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CAIRO, Egypt (AP) _ The trial of a wealthy, conservative Muslim businessman accused of having more than four wives at once began Sunday amid a declaration of eternal love from an ex-wife and assertions from various in-laws that he was the man of every woman's dreams.

AP Photo CAI111

The case of Ragab el-Suweirky's marriages _ he doesn't remember if he's had 17 or 20 wives _ has riveted Egypt with its tales of wedding-night divorces and brief unions in a country where anything to do with sex is whispered.

Prosecutors say el-Suweirky, 56, distorted the truth about his marital status to live a life of sin. Defense lawyers claim the case against him is an attempt to destroy a business empire owned by a devout believer.

Scores of el-Suweirky's supporters mobbed him Sunday as he was escorted by police to the caged dock in a Cairo criminal court. Chanting ``Don't worry, we're with you!'' they tried to shield el-Suweirky from photographers jostling to take his picture.

El-Suweirky, who has been in detention since May 6, wore white prison robes and sported a long gray beard. The paunchy businessman smiled and raised a hand in greeting or a clenched fist in defiance.

``They wanted to find something against me, but they didn't so they started investigating my legitimate affairs,'' el-Suweirky told The Associated Press, speaking from behind the cage. ``Everything I did was sanctioned by Islam, everything.''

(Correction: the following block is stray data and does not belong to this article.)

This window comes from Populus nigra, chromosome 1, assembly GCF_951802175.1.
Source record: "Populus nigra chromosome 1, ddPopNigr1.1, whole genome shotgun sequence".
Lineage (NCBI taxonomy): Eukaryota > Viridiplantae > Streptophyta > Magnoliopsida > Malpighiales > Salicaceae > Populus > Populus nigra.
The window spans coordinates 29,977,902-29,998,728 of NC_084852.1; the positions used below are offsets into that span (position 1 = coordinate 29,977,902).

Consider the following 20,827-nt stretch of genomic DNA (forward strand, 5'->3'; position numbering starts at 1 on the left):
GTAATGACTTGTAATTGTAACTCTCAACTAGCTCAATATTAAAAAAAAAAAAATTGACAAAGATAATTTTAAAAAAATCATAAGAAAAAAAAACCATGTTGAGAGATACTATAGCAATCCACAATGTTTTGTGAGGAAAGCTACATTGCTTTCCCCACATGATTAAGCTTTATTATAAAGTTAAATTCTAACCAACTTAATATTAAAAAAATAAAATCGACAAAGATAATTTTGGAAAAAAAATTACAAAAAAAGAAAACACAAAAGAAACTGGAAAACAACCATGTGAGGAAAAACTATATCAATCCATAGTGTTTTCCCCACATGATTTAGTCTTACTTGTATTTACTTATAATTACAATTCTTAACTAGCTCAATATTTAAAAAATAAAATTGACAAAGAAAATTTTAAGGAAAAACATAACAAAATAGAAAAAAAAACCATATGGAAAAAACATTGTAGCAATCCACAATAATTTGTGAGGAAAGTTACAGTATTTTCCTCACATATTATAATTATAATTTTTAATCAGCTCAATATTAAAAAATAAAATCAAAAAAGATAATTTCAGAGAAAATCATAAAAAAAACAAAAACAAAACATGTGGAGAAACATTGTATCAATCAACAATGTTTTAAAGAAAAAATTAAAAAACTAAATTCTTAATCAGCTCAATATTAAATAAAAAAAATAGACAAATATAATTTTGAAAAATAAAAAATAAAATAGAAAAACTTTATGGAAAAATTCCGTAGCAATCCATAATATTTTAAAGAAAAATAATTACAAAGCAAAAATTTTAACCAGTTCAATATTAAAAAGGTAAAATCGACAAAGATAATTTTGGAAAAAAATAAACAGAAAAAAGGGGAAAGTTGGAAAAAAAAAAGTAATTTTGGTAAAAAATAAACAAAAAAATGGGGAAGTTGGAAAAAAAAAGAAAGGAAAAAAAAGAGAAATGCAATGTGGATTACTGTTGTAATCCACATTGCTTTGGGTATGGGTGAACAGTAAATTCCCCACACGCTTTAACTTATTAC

Beginning the trial, Prosecutor Muhammad Abdullah read out the charges against el-Suweirky: withholding information about his marital status, tricking a woman into having illicit sex _ a complaint that's tantamount to rape _ and on three occasions having one wife more than the four wives sanctioned by Islamic law.

Abdullah also accused el-Suweirky of falsifying marriage documents to show he was married to fewer than four women.

``Thus he lived as a husband with these women and they thought they were surrendering themselves to a legitimate husband,'' Abdullah said.

Upon hearing those words, el-Suweirky yelled: ``No, by God, it never happened. I am innocent. All my marriages were legal.''

El-Suweirky's defense team asked Judge Lutfi Suleiman to release el-Suweirky, but the judge turned down the request.

Defense lawyer Yusri Saro told the AP the real reason for the prosecution was to close down the 48 branches of el-Suweirky's popular clothing stores.

``There are secular and leftist waves in Egypt that are fighting the Islamic trends and don't like the idea of a conservative Muslim being successful,'' he said.

Saro denied press reports that el-Suweirky belongs to the banned Muslim Brotherhood. Brotherhood spokesman Mamoum Hodeiby said the group ``hasn't seen his face. With all these marriages and businesses, he's got no time for us.''

Another defense lawyer, Ahmed Mohammed Hafez, said: ``God created all of us with a passion for something. His passion is women and the legal outlet for such a passion is marriage. Let them look for those who do it outside marriage.''

El-Suweirky's ex-wife Fatma Mohammed Ibrahim, 19, attended the trial to lend her support and to praise him to anyone who would listen.

With only her brown, kohl-rimmed eyes visible from her Islamic black covering, Ibrahim, who married el-Suweirky for less than a month last year, told her husband: ``I'll always love you. You taught me to pray.''

Other in-laws and former in-laws also had kind words for the defendant.

Ala Suleiman, whose daughter was married to el-Suweirky for a month, described him as ``a generous man who kept sending my daughter money until she remarried.''

Still, Suleiman's daughter and Ibrahim couldn't put up with the strict Islamic life he wanted them to lead.

``He's an ideal husband, a woman's dream,'' said Eidah Salam Hassan, whose 18-year-old daughter is married to the businessman.

The trial has been adjourned until Aug. 18.